In case you missed it (I don’t know how), on January 6, 2021, Nazis and white supremacists invaded the Capitol building after being incited by Trump and other Republicans over so-called election fraud. One of those politicians who continually questioned the integrity of the election and was even photographed raising his fist in support of the mob was Senator Josh Hawley of Missouri.
In response, publishing company Simon & Schuster announced yesterday that they were canceling Hawley’s upcoming book The Tyranny of Big Tech, which was slated for a June release. Here’s their statement:
After witnessing the disturbing, deadly insurrection that took place on Wednesday in Washington, D.C., Simon & Schuster has decided to cancel publication of Senator Josh Hawley’s forthcoming book, THE TYRANNY OF BIG TECH. We did not come to this decision lightly. As a publisher it will always be our mission to amplify a variety of voices and viewpoints: at the same time we take seriously our larger public responsibility as citizens, and cannot support Senator Hawley after his role in what became a dangerous threat to our democracy and freedom.
Hawley posted his response via Twitter:
So let’s break that down. He calls the cancelation of his contract Orwellian (has he…read Orwell?), claims it’s an assault on his First Amendment rights, and all but calls it censorship. It’s none of the above. When the government limits what you can or can’t say, or publish, then it’ll be censorship and an infringement on your freedom of speech. A privately owned company following through on the terms of agreement on a contract between two parties is not censorship, nor does it go against your First Amendment rights. Hawley knows this. At least I hope so, otherwise what are they teaching law students at Yale?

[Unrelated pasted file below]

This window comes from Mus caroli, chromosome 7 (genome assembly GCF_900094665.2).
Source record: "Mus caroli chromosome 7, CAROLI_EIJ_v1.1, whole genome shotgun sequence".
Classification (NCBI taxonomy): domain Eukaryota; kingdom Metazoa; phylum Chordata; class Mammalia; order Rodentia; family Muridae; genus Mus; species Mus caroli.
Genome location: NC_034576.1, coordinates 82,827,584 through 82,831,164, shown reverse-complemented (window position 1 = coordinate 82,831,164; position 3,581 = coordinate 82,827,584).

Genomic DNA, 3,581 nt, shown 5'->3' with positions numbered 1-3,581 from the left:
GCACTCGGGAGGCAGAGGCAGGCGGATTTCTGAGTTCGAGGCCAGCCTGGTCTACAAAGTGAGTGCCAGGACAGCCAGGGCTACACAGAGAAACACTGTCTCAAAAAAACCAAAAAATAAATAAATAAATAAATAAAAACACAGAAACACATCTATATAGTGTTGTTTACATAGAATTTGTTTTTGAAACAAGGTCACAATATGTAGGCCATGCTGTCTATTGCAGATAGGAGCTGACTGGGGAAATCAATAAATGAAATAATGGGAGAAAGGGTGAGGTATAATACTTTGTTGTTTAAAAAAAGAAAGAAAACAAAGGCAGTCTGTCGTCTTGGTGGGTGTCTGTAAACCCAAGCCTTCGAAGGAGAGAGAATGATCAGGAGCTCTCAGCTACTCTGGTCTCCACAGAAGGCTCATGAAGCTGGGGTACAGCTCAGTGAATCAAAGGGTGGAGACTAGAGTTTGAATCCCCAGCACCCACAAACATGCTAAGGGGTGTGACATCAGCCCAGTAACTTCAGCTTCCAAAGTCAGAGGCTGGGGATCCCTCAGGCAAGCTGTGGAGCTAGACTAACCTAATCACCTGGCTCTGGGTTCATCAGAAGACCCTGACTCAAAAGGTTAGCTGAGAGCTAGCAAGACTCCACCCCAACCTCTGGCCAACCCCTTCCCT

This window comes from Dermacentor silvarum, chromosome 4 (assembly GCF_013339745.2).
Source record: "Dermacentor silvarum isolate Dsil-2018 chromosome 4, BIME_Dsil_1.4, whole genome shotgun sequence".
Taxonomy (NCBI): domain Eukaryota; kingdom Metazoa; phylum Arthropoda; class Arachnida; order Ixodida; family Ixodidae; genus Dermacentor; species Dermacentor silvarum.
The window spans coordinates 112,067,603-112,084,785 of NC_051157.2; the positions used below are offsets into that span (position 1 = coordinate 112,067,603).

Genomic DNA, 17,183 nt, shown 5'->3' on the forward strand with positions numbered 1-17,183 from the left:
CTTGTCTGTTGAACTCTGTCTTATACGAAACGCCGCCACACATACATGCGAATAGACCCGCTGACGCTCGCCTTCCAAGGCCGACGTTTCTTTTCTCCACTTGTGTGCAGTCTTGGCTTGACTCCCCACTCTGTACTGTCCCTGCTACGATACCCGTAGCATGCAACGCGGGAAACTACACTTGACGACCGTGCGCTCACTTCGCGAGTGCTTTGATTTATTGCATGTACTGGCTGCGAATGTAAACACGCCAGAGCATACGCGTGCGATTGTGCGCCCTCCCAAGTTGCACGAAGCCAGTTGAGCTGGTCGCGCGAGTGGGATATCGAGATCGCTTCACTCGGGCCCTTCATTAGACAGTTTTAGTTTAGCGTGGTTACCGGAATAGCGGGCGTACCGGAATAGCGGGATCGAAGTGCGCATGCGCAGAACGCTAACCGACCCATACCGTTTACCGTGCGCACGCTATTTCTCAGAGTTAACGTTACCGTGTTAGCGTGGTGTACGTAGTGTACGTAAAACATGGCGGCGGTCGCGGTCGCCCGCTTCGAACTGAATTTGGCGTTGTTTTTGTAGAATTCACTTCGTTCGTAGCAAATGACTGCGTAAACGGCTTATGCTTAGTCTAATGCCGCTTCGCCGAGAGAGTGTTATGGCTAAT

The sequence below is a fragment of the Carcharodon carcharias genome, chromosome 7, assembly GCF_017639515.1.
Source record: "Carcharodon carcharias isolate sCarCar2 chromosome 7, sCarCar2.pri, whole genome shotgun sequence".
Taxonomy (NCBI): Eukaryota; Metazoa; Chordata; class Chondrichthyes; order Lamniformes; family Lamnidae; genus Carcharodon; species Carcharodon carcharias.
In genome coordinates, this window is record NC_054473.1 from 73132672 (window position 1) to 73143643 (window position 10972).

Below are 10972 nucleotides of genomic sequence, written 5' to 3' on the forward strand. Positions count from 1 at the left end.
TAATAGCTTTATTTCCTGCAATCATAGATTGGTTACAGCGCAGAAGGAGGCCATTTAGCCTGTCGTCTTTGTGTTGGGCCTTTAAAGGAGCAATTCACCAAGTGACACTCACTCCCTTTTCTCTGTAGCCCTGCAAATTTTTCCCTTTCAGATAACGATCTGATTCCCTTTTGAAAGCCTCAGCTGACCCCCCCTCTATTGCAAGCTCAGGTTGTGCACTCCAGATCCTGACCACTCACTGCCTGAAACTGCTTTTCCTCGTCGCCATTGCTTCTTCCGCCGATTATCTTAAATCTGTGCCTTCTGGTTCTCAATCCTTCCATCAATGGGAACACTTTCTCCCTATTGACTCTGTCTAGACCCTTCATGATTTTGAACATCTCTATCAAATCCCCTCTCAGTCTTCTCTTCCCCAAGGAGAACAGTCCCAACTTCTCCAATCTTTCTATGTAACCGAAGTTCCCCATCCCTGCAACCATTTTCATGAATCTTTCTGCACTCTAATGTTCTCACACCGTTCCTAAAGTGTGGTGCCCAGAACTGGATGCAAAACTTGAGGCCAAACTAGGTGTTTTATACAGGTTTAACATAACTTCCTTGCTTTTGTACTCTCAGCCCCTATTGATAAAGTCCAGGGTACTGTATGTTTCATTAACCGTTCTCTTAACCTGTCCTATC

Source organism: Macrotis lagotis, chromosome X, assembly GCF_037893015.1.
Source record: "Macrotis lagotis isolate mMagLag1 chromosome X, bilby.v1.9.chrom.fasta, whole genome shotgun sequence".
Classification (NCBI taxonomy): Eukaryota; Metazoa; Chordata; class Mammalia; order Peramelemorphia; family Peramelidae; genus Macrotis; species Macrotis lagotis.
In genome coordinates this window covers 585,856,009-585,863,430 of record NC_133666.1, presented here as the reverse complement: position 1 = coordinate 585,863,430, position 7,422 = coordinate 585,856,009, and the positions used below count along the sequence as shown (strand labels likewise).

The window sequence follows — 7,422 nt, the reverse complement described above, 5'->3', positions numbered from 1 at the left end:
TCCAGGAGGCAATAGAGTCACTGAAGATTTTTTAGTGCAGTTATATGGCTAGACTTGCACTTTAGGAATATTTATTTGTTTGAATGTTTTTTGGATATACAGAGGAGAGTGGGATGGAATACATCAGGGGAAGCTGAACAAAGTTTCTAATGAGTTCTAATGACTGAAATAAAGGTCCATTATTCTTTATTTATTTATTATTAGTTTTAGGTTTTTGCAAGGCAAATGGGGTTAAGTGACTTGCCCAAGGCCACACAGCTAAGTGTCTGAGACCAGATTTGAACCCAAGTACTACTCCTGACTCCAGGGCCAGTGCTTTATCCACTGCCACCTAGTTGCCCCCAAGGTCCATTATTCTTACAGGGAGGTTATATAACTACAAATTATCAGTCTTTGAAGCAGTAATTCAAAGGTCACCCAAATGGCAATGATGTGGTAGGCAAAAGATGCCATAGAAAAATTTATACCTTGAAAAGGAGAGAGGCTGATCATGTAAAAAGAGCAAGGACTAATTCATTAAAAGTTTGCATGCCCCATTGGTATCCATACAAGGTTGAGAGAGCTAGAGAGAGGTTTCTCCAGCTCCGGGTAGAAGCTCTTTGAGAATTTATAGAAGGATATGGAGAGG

A couple authors (including Naomi Wolf) have come out in support of him, claiming that this means public discourse is going to be limited if authors are not allowed to be controversial. But Tucker Carlson is published. So are Sean Hannity, Bill O’Reilly, and Ann Coulter. Being controversial isn’t the issue. Contracts tend to have a morality clause. These essentially state that if you do anything to make the company look bad or damage their public image by being affiliated with you, they are within their rights to cancel their contract.
Correct me if I’m wrong, but inciting violence against the Capitol may have gone against the morality clause.
And Hawley knows this. He claims he’s going to see Simon and Schuster in court but he has no legal ground. He broke the terms of agreement. He should know he has no legal ground anyway. He was a Supreme Court clerk. This is just him facing consequences for his actions. Simon and Schuster not publishing his book doesn’t mean it can’t be published at all. He can still take it to other companies and ask them to publish it. He may have some issues finding someone who would be willing to publish him though.
The issue isn’t the content of his book, which isn’t even about election fraud. The issue is him.